The flexible freelancer

I do a fair bit of yoga. Oh hey, look at me, starting off my first blog post in a while with a big fat lie. Let’s be more accurate: I used to do a fair bit of yoga, and now I do the odd Adriene video once every couple of months. But that’s not really the point. The point is that when you practise yoga regularly, you come to learn a lot about your body, how it works, and what it can or can’t comfortably do. I can’t, for example, touch my toes, and I’m not sure I’ll ever be able to, because I have very tight hamstrings. Other bits of me are more flexible, or can be more or less flexible depending on how many times I’ve heard “Hello, my darling friends” (if you know, you know) lately.

Flexibility, as well as being the thing that helps you hang out for a while in Pigeon pose, is the thing I love about freelancing. I bang on quite a lot about it on this blog. I can take on the projects that will fit around the rest of my life, and I can work on them on days and hours that suit me. And I like being able to extend that flexibility to my clients, when I can. Writing is not one of those things that always goes according to plan, even in normal times, if anyone can remember what those are. Shit, as we know, happens, and it’s good when we can shift around some things now and then to accommodate it when it happens to our clients.

This isn’t without its difficulties, though, as anyone who has ever looked with satisfaction at a full schedule only to receive an email saying “So, you know that deadline we talked about…” will understand. Sometimes when we try to be too accommodating, we not only punish ourselves, but we might end up hurting our other clients if cramming in too much work affects the quality of our output. So how do we extend that kindness to our clients while keeping everything in balance?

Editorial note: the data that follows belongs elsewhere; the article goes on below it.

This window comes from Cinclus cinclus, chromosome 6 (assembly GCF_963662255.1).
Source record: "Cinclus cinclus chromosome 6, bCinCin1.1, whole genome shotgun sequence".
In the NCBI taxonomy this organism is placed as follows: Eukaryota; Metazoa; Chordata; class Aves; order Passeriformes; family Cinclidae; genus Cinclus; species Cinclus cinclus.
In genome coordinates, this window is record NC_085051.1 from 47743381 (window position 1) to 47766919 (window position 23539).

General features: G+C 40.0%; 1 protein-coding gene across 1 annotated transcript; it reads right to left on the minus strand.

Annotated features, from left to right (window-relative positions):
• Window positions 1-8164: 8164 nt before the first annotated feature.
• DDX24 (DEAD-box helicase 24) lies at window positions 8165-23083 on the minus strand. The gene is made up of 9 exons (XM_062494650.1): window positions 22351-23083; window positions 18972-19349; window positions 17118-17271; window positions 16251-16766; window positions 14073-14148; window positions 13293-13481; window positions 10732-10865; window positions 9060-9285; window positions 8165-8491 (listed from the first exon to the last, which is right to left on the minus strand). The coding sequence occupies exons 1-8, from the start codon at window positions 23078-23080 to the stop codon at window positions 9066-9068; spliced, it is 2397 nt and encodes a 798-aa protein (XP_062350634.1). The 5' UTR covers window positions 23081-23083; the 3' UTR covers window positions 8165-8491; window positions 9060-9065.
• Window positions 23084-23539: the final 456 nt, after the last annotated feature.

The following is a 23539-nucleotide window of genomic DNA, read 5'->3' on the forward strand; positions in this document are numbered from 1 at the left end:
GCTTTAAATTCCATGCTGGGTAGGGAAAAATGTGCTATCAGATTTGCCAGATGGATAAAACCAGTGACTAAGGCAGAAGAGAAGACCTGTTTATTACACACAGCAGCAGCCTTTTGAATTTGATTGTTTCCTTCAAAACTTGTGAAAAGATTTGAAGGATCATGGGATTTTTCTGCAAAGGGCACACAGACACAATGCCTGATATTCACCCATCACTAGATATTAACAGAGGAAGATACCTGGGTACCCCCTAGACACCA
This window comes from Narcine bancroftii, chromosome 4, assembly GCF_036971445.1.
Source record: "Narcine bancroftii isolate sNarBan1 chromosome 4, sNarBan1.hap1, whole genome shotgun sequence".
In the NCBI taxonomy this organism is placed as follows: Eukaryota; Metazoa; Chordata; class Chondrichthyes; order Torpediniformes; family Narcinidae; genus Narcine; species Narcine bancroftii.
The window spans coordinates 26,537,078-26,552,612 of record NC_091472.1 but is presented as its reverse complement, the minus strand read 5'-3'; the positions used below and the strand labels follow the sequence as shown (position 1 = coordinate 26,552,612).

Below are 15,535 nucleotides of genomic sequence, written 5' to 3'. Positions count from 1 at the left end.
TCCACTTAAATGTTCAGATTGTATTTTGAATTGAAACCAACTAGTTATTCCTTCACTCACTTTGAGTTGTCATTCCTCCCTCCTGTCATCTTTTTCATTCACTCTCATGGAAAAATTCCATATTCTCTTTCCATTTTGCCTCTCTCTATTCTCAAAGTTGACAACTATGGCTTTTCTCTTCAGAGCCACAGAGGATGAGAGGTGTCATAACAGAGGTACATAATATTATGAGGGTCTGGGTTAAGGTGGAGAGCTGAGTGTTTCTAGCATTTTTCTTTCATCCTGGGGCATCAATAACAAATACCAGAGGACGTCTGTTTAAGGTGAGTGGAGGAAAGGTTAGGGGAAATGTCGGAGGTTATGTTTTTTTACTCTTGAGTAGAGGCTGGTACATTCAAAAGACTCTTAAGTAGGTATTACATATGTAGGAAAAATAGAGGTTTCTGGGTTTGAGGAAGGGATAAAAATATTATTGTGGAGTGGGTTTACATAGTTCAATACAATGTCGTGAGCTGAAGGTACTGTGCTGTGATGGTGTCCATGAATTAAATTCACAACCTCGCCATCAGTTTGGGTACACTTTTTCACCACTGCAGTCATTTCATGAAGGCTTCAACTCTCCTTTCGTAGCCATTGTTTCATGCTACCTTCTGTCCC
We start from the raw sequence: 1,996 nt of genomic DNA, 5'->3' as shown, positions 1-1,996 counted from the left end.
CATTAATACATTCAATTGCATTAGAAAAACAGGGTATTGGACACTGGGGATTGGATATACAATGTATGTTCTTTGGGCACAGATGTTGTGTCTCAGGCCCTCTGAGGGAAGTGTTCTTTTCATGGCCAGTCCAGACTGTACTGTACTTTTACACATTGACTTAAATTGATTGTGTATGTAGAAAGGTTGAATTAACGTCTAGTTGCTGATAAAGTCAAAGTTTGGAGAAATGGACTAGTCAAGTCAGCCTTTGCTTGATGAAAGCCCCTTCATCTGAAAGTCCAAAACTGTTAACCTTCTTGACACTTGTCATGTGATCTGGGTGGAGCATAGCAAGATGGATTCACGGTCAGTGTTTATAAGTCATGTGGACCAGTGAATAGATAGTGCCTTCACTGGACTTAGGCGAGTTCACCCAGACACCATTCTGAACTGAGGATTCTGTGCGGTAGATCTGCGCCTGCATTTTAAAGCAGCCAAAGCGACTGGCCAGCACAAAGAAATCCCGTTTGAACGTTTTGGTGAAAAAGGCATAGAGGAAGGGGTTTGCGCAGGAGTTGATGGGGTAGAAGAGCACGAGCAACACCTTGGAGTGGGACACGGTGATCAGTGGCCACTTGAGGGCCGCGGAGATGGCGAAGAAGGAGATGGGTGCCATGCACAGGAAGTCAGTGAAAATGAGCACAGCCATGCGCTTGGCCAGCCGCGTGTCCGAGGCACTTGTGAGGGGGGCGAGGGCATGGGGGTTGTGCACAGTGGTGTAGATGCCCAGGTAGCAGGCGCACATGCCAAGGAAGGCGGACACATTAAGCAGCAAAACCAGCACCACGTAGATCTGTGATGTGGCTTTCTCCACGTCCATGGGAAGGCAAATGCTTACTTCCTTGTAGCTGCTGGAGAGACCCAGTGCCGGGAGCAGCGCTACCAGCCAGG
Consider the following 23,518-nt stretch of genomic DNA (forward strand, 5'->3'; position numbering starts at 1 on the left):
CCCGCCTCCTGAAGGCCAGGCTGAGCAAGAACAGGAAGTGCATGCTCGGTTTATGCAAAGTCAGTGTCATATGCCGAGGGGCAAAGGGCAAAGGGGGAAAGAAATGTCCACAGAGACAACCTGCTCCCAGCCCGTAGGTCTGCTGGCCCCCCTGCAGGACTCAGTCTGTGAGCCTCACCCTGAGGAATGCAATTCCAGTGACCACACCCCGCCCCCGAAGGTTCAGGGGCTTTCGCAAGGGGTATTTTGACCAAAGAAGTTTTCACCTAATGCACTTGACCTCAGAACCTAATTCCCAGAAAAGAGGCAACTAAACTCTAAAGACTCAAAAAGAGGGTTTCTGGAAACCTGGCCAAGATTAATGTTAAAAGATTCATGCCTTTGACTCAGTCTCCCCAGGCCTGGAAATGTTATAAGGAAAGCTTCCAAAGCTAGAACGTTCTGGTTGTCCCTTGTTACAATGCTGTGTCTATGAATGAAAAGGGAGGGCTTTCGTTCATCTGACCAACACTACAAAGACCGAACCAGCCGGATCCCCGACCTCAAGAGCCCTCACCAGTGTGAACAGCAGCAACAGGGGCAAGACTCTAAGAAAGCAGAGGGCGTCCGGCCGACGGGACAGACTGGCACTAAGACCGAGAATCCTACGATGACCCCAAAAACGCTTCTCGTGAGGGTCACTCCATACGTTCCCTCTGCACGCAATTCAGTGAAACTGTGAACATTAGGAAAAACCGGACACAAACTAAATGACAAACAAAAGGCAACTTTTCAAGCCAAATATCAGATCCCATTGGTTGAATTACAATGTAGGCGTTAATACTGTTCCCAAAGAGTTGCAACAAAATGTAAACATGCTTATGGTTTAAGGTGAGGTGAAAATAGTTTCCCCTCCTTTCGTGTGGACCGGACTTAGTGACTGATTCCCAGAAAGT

The key is understanding the limits of our own flexibility. As how yoga teaches you about your stupid unhelpful hamstrings, the longer you stay in business, the more you learn about how you work. You can learn to recognize when you can bend, and when you risk breaking. I know that I can be much more flexible during term-time, but when it comes to school holidays, I need to stand firm in order to protect my time with my family. When I have a lot going on in my life, I might in theory be able to shift projects around and alter my working hours, but I have to consider what the effect of doing so will be on my energy levels and mental health.

In yoga, we also have props, such as belts and blocks, that can help us into a posture when our own bodies have reached their natural limits. There are things that can help me bend a little further when my schedule needs it, too – my saintly parents and their wonderful willingness to provide childcare, or my husband’s flexi-time.

As freelancers, it’s quite easy to go around knowing that we can be flexible and only understanding the limits to that when we hit them, and that’s an inconvenient time to do so, because that’s usually when we’re in the middle of one too many jobs. So I’d urge you to take a step back and think about previous times when that’s happened – when did you hit those limits and why? What was at play, and can you recognize when that might happen again? What resources did you need to get through it, and will they be available to you in the future? There’s no time for this kind of thinking when you’re right in the pinch point, so thinking about it before you get there might help make the next one more manageable.

I will leave you with a stock photo I found when I had image credits that were about to expire. It resonated with me, for some reason.

Leave a Reply

Fill in your details below or click an icon to log in:

WordPress.com Logo

You are commenting using your WordPress.com account. Log Out /  Change )

Google photo

You are commenting using your Google account. Log Out /  Change )

Twitter picture

You are commenting using your Twitter account. Log Out /  Change )

Facebook photo

You are commenting using your Facebook account. Log Out /  Change )

Connecting to %s